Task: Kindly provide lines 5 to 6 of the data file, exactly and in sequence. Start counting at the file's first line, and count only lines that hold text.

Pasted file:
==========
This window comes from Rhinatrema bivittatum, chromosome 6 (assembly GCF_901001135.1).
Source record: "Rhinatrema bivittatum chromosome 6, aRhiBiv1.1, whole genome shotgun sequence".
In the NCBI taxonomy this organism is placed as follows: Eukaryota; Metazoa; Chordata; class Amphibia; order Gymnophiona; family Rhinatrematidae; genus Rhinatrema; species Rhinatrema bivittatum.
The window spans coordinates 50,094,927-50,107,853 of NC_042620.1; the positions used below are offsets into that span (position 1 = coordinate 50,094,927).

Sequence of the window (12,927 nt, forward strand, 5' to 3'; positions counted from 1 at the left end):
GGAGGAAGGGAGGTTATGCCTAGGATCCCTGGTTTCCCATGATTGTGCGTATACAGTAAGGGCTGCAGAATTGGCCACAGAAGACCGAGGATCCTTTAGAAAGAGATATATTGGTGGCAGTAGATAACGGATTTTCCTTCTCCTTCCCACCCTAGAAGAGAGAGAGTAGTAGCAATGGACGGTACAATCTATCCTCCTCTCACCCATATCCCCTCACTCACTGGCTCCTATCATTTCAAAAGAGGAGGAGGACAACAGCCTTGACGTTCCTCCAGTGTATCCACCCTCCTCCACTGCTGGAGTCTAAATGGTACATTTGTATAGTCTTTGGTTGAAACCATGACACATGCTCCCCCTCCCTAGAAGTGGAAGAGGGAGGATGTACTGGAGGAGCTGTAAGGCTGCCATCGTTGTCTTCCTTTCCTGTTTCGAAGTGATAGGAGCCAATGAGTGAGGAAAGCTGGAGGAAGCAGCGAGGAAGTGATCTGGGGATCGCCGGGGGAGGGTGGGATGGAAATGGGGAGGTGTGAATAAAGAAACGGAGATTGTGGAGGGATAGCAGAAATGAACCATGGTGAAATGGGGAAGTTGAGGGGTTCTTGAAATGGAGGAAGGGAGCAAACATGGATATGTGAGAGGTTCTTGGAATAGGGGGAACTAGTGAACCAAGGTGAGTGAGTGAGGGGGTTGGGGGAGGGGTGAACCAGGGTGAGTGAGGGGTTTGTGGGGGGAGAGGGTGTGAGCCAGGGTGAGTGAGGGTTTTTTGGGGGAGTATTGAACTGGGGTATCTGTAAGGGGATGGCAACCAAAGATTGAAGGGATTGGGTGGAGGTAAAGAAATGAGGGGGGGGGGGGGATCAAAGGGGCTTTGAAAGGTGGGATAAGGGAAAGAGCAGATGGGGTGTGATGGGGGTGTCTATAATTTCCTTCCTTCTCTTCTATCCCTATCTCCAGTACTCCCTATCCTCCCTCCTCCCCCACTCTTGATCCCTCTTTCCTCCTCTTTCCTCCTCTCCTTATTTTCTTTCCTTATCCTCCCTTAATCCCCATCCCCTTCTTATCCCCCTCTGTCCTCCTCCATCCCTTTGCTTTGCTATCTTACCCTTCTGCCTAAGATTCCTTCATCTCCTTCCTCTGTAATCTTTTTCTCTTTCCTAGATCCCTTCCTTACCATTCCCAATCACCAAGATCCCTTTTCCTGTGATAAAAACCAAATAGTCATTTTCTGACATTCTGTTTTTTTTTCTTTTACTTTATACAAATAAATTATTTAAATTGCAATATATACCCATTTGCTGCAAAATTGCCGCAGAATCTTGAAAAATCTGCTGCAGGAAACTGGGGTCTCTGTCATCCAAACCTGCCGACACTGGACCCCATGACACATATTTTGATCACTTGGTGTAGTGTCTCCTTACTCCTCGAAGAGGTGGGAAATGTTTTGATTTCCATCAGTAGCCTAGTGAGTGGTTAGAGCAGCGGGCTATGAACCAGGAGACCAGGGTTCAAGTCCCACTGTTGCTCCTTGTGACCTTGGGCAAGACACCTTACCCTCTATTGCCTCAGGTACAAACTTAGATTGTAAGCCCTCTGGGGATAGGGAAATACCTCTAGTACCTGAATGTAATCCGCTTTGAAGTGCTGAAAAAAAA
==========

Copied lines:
Sequence of the window (12,927 nt, forward strand, 5' to 3'; positions counted from 1 at the left end):
GGAGGAAGGGAGGTTATGCCTAGGATCCCTGGTTTCCCATGATTGTGCGTATACAGTAAGGGCTGCAGAATTGGCCACAGAAGACCGAGGATCCTTTAGAAAGAGATATATTGGTGGCAGTAGATAACGGATTTTCCTTCTCCTTCCCACCCTAGAAGAGAGAGAGTAGTAGCAATGGACGGTACAATCTATCCTCCTCTCACCCATATCCCCTCACTCACTGGCTCCTATCATTTCAAAAGAGGAGGAGGACAACAGCCTTGACGTTCCTCCAGTGTATCCACCCTCCTCCACTGCTGGAGTCTAAATGGTACATTTGTATAGTCTTTGGTTGAAACCATGACACATGCTCCCCCTCCCTAGAAGTGGAAGAGGGAGGATGTACTGGAGGAGCTGTAAGGCTGCCATCGTTGTCTTCCTTTCCTGTTTCGAAGTGATAGGAGCCAATGAGTGAGGAAAGCTGGAGGAAGCAGCGAGGAAGTGATCTGGGGATCGCCGGGGGAGGGTGGGATGGAAATGGGGAGGTGTGAATAAAGAAACGGAGATTGTGGAGGGATAGCAGAAATGAACCATGGTGAAATGGGGAAGTTGAGGGGTTCTTGAAATGGAGGAAGGGAGCAAACATGGATATGTGAGAGGTTCTTGGAATAGGGGGAACTAGTGAACCAAGGTGAGTGAGTGAGGGGGTTGGGGGAGGGGTGAACCAGGGTGAGTGAGGGGTTTGTGGGGGGAGAGGGTGTGAGCCAGGGTGAGTGAGGGTTTTTTGGGGGAGTATTGAACTGGGGTATCTGTAAGGGGATGGCAACCAAAGATTGAAGGGATTGGGTGGAGGTAAAGAAATGAGGGGGGGGGGGGGATCAAAGGGGCTTTGAAAGGTGGGATAAGGGAAAGAGCAGATGGGGTGTGATGGGGGTGTCTATAATTTCCTTCCTTCTCTTCTATCCCTATCTCCAGTACTCCCTATCCTCCCTCCTCCCCCACTCTTGATCCCTCTTTCCTCCTCTTTCCTCCTCTCCTTATTTTCTTTCCTTATCCTCCCTTAATCCCCATCCCCTTCTTATCCCCCTCTGTCCTCCTCCATCCCTTTGCTTTGCTATCTTACCCTTCTGCCTAAGATTCCTTCATCTCCTTCCTCTGTAATCTTTTTCTCTTTCCTAGATCCCTTCCTTACCATTCCCAATCACCAAGATCCCTTTTCCTGTGATAAAAACCAAATAGTCATTTTCTGACATTCTGTTTTTTTTTCTTTTACTTTATACAAATAAATTATTTAAATTGCAATATATACCCATTTGCTGCAAAATTGCCGCAGAATCTTGAAAAATCTGCTGCAGGAAACTGGGGTCTCTGTCATCCAAACCTGCCGACACTGGACCCCATGACACATATTTTGATCACTTGGTGTAGTGTCTCCTTACTCCTCGAAGAGGTGGGAAATGTTTTGATTTCCATCAGTAGCCTAGTGAGTGGTTAGAGCAGCGGGCTATGAACCAGGAGACCAGGGTTCAAGTCCCACTGTTGCTCCTTGTGACCTTGGGCAAGACACCTTACCCTCTATTGCCTCAGGTACAAACTTAGATTGTAAGCCCTCTGGGGATAGGGAAATACCTCTAGTACCTGAATGTAATCCGCTTTGAAGTGCTGAAAAAAAA